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Angiography Alone Versus Angiography Plus Optical Coherence Tomography to Guide Percutaneous Coronary Intervention: Outcomes From the Pan-London PCI Cohort

Research output: Contribution to journalArticle

Daniel A. Jones, Krishnaraj S. Rathod, Sudheer Koganti, Stephen Hamshere, Zoe Astroulakis, Pitt Lim, Alexander Sirker, Constantinos O’Mahony, Ajay K. Jain, Charles J. Knight, Miles C. Dalby, Iqbal S. Malik, Anthony Mathur, Roby Rakhit, Tim Lockie, Simon Redwood, Philip A. MacCarthy, Ranil Desilva, Roshan Weerackody, Andrew Wragg & 2 more Elliot J. Smith, Christos V. Bourantas

Original languageEnglish
Pages (from-to)1313-1321
Number of pages9
JournalJacc-Cardiovascular Interventions
Volume11
Issue number14
Early online date16 Jul 2018
DOIs
Publication statusPublished - 2018

King's Authors

Abstract

Objectives
This study aimed to determine the effect on long-term survival of using optical coherence tomography (OCT) during percutaneous coronary intervention (PCI).
BackgroundAngiographic guidance for PCI has substantial limitations. The superior spatial resolution of OCT could translate into meaningful clinical benefits, although limited data exist to date about their effect on clinical endpoints.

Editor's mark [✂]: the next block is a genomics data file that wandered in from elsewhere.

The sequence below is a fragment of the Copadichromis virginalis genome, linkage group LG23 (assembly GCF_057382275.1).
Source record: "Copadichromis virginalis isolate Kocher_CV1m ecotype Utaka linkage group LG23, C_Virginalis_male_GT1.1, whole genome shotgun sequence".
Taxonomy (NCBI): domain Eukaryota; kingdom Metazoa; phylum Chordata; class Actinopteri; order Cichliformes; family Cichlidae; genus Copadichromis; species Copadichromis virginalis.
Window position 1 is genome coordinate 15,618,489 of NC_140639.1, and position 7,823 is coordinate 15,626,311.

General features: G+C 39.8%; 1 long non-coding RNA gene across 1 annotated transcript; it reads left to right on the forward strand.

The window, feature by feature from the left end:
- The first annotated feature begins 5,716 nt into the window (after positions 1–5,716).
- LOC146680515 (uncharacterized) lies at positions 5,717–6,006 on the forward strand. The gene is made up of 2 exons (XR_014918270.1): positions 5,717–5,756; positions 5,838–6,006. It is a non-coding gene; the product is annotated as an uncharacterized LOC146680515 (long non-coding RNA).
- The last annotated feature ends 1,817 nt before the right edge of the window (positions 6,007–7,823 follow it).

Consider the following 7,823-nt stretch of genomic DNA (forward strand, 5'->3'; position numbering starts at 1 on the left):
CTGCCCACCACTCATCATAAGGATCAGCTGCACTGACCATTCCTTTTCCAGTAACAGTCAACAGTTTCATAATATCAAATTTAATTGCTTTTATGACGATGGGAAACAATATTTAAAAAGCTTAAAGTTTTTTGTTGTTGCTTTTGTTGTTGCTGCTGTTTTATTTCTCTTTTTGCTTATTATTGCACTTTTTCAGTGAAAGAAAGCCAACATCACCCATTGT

MethodsThis was a cohort study based on the Pan-London (United Kingdom) PCI registry, which includes 123,764 patients who underwent PCI in National Health Service hospitals in London between 2005 and 2015. Patients undergoing primary PCI or pressure wire use were excluded leaving 87,166 patients in the study. The primary endpoint was all-cause mortality at a median of 4.8 years.
ResultsOCT was used in 1,149 (1.3%) patients, intravascular ultrasound (IVUS) was used in 10,971 (12.6%) patients, and angiography alone in the remaining 75,046 patients. Overall OCT rates increased over time (p < 0.0001), with variation in rates between centers (p = 0.002). The mean stent length was shortest in the angiography-guided group, longer in the IVUS-guided group, and longest in the OCT-guided group. OCT-guided procedures were associated with greater procedural success rates and reduced in-hospital MACE rates. A significant difference in mortality was observed between patients who underwent OCT-guided PCI (7.7%) compared with patients who underwent either IVUS-guided (12.2%) or angiography-guided (15.7%; p < 0.0001) PCI, with differences seen for both elective (p < 0.0001) and acute coronary syndrome subgroups (p = 0.0024). Overall this difference persisted after multivariate Cox analysis (hazard ratio [HR]: 0.48; 95% confidence interval [CI]: 0.26 to 0.81; p = 0.001) and propensity matching (hazard ratio: 0.39; 95% CI: 0.21 to 0.77; p = 0.0008; OCT vs. angiography-alone cohort), with no difference in matched OCT and IVUS cohorts (HR: 0.88; 95% CI: 0.61 to 1.38; p = 0.43).
ConclusionsIn this large observational study, OCT-guided PCI was associated with improved procedural outcomes, in-hospital events, and long-term survival compared with standard angiography-guided PCI.

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